So in a load of about 160 students maybe 8 total across all of the classes don't seem to get it or even *want* to get with the program.  Why do I let it sour the pot so much?  Why can't I just let it go and be happy with all of the students who are responsive to what I *am* doing?

Collaboration *is* important and even if they don't see it now I think students are starting to get the hang of working together.  Maybe, just maybe someday they will transfer these skills to other classes.  Maybe they will use these ideas as adults.  Maybe they will see the benefit some day and come back and caution the other students to pay attention because they wish they did and maybe some day that will resonate with my lone 5% and then I can reach 100%.  Maybe someday I will be happy with 95% and develop confidence in my practices.

Ok, enough ranting - now to problem solve.  So, what makes the group work effective?  I can't find but do recall someone somewhere saying something about turning groups into teams (non-educational "how to" found here).  I do have a little acronym that helps orient students to the basic fundamentals of what groups do, but maybe this isn't enough.

  • Get Along 
  • Respect Others 
  • On Task Behavior 
  • Use Quiet Voices 
  • Participate 
  • Stay with your group 

In September I was fortunate enough to go to the UC Davis Math Project.  At this first session for the year we discussed group/team work and providing roles for students.  Something as simple as roles in a group seems superficial - but stick with me for a little bit here.

The presenter, who works for CPM, recommended that students not necessarily have to do that specific thing but be in charge of making sure that specific thing gets done.  I don't personally use CPM materials - although I am sure they are good and have heard fantastic things about them.  But from what I have heard they are very group/team based and everything she did say made a lot of sense.

So the recommended roles she put into place were:

  • Resource Manager 
  • Task Manager 
  • Facilitator 
  • Reporter/Recorder 

She did a really cool thing with task cards that helped remind students of what their main role was, some questions to ask themselves throughout the task and also a color-phrased mnemonic device to help them remember to work towards the goals of their work.

After a quick Google search about the whole idea of turning groups into teams I came across this article from Harvard about what does make a group into a team.  They say: "A team is a group of people who do collective work and are mutually committed to a common team purpose and challenging goals related to that purpose." 



Common purpose and challenging goals.  Maybe I haven't driven home the idea that they are working together for the common purpose of solving problems, making progress and developing understanding.  I think those are pretty challenging goals, if I do say so myself.  I always remind my class that there is 1 of me and 30-something of them.  They need to learn how to communicate with each other so that they can rely on each other for help.  But maybe I haven't done enough to help them mold their sense of purpose and duty to each other?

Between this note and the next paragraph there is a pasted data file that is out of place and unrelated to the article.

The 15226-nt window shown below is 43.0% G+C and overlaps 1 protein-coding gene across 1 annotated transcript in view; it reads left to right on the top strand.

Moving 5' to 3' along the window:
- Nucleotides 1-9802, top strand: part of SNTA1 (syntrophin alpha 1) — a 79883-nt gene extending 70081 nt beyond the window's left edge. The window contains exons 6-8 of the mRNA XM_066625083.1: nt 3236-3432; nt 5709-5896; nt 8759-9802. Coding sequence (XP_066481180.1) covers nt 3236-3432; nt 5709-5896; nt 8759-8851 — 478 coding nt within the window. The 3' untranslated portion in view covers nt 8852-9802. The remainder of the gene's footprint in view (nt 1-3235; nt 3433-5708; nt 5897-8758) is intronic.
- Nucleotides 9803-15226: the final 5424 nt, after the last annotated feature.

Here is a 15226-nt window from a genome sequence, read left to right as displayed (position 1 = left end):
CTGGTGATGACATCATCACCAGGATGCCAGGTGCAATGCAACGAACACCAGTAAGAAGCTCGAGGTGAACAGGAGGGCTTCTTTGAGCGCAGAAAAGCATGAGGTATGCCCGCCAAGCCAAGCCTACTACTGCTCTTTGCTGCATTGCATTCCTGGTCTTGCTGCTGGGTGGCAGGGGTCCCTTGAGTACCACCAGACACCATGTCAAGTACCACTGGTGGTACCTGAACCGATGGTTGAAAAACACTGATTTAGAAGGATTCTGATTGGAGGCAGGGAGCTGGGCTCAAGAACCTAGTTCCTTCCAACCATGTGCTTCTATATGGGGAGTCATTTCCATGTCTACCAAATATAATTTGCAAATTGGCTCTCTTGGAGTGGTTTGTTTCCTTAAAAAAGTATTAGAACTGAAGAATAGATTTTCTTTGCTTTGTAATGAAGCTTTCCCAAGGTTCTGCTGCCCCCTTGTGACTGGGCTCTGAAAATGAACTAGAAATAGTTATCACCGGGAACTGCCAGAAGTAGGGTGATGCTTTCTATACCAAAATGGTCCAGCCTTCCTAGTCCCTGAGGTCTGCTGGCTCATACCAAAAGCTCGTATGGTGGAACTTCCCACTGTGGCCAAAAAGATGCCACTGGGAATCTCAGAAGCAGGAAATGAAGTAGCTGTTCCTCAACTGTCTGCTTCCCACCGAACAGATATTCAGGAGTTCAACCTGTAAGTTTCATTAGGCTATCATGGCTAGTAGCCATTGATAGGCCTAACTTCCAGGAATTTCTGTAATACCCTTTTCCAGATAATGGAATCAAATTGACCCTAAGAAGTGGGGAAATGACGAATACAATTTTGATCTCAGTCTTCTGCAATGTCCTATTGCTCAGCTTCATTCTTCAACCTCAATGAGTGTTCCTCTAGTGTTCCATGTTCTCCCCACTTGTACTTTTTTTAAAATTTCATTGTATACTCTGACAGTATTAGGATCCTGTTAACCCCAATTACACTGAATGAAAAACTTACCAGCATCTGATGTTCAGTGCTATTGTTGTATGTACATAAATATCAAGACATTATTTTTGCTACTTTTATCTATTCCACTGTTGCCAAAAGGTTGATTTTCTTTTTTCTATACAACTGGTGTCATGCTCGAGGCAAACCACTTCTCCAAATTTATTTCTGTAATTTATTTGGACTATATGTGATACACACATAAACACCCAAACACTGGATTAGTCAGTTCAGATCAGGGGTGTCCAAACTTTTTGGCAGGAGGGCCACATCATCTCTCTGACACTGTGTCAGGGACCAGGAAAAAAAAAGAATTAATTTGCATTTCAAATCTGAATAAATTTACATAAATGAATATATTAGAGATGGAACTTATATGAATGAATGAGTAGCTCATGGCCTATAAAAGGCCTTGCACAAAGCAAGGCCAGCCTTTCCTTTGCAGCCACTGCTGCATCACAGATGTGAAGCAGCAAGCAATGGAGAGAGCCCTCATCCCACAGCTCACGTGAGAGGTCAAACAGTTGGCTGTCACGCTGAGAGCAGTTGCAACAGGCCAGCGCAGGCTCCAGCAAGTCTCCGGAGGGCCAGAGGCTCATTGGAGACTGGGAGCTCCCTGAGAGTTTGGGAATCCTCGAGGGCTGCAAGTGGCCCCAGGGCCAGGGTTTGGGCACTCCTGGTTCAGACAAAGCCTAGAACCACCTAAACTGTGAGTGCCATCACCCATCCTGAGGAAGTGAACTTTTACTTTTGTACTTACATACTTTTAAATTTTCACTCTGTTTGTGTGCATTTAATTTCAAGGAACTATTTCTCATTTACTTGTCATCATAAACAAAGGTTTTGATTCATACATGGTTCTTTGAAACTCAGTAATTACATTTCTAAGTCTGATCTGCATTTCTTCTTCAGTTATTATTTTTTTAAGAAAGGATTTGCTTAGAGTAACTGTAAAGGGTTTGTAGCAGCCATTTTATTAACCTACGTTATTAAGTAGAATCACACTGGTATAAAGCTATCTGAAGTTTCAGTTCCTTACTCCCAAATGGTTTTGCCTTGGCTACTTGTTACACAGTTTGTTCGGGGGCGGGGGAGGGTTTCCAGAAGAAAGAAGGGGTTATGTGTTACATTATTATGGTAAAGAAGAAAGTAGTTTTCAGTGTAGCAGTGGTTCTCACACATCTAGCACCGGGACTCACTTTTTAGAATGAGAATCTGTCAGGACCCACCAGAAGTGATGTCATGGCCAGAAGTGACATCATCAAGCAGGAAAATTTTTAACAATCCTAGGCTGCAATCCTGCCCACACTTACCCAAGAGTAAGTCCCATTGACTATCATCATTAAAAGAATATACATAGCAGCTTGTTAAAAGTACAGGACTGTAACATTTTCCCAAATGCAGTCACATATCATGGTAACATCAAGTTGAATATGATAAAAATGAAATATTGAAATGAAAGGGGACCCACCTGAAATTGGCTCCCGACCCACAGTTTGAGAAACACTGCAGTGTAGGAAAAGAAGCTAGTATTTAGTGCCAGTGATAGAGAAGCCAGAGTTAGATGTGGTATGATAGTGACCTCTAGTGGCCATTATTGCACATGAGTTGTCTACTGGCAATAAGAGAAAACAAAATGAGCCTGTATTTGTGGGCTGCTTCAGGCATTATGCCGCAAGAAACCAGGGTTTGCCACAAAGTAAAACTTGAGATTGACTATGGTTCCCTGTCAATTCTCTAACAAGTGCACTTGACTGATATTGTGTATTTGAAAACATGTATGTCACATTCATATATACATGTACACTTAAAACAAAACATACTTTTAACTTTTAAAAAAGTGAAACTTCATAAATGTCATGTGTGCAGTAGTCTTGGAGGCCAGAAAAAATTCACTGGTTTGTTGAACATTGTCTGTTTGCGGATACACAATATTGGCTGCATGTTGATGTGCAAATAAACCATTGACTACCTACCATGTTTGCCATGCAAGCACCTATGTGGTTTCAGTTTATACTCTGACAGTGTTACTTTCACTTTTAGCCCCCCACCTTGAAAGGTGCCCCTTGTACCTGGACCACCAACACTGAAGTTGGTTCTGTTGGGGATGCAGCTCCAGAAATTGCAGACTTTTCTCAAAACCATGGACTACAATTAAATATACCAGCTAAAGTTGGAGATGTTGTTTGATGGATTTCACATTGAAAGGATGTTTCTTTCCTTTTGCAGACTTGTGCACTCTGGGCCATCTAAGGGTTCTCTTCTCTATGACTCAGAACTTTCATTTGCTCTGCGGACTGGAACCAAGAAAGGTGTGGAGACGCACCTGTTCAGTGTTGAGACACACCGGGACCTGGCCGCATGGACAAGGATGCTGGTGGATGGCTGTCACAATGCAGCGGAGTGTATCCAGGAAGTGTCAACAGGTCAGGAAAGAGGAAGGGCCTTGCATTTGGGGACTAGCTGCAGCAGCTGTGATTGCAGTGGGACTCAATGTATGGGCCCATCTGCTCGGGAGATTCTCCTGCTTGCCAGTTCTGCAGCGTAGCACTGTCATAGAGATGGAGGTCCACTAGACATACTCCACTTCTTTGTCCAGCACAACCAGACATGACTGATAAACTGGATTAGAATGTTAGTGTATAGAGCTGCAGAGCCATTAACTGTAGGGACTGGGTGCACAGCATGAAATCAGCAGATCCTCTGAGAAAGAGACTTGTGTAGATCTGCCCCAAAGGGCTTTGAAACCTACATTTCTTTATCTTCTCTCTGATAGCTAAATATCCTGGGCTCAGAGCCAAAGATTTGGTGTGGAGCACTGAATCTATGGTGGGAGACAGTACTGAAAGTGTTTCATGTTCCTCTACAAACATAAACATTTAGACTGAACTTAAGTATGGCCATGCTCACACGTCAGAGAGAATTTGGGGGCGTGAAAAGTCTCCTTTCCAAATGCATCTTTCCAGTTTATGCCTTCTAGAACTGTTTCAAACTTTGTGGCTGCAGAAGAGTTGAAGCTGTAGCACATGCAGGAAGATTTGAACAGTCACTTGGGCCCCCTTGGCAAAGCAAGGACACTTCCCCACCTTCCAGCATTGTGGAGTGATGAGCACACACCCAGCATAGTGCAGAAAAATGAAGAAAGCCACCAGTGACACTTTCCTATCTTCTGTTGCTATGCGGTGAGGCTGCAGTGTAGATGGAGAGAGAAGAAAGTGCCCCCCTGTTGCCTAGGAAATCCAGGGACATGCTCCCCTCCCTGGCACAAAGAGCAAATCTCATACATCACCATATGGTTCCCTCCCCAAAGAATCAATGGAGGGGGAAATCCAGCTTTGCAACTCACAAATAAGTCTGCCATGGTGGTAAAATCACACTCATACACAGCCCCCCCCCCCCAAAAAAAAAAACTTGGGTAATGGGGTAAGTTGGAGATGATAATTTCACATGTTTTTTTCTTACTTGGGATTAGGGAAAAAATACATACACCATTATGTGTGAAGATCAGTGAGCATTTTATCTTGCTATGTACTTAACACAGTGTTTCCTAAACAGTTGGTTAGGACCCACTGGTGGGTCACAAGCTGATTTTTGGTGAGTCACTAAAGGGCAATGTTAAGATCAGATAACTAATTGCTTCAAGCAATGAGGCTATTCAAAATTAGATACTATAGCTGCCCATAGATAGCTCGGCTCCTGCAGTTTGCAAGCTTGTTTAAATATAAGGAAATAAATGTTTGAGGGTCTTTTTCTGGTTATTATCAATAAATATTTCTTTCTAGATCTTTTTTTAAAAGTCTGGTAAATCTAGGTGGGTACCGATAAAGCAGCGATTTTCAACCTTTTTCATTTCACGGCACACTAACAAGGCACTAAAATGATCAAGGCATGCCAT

I am inspired by this collaborative chart from Maureen Devlin that outlines a good way for students to keep track of their collaborations.  My students maybe need a little more frequent check-ins so hopefully I find time today (between all of the wonderful grading I have to do!) in order to make a half-sheet sized version with a few less layers.  Maybe have students zero in on a few targets every once in a while until they feel confident with those and then move on to other targets.

I always say progress is success and I truly believe that.  Bite-sized pieces will hopefully get them addicted to the elation you feel when you know that you've got it and until then I hope they all show up to get the material that they need in order to make their progress.

I won't hold my breath, but I'll just keep taking deep breaths in hopes they all show up to learn.  Until then, I'll just keep Twittering (and blogging!) on.

Sunday, November 02, 2014

Sunday Musings

Yesterday I went to the UC Davis Math Project and got to meet a group of really wonderful teachers.  We worked on a lot of problems, I meet @JessicaMurk13 in person.  She writes The Mathy Murk and presented a really cool lesson on different ways she fosters Problem Solving in her Geometry classes.

It got me thinking about my own practices (as one often does) for fostering math conversations and it got me really buzzed about the training I went to earlier in the month: La Cucina Mathematica by @MrVaudrey and @Jstevens009.

So I may have overwhelmed the people at my table with my "Yea! Get on Twitter! It's Awesome!" enthusiasm but I really do think tweeting has helped me immensely.  Since La Cucina I've been checking on Twitter, following people, reading different chats, responding to a few things here and there and really trying to orient myself about it.

I'm very fascinated with the #mtbos and found this NaNoWriMo-ish (National Novel Writing Month) post about blog posting.  So let's give this a whirl.  National Blog Posters Month!  (I'm assuming) well if that *is* what it is - I'm in.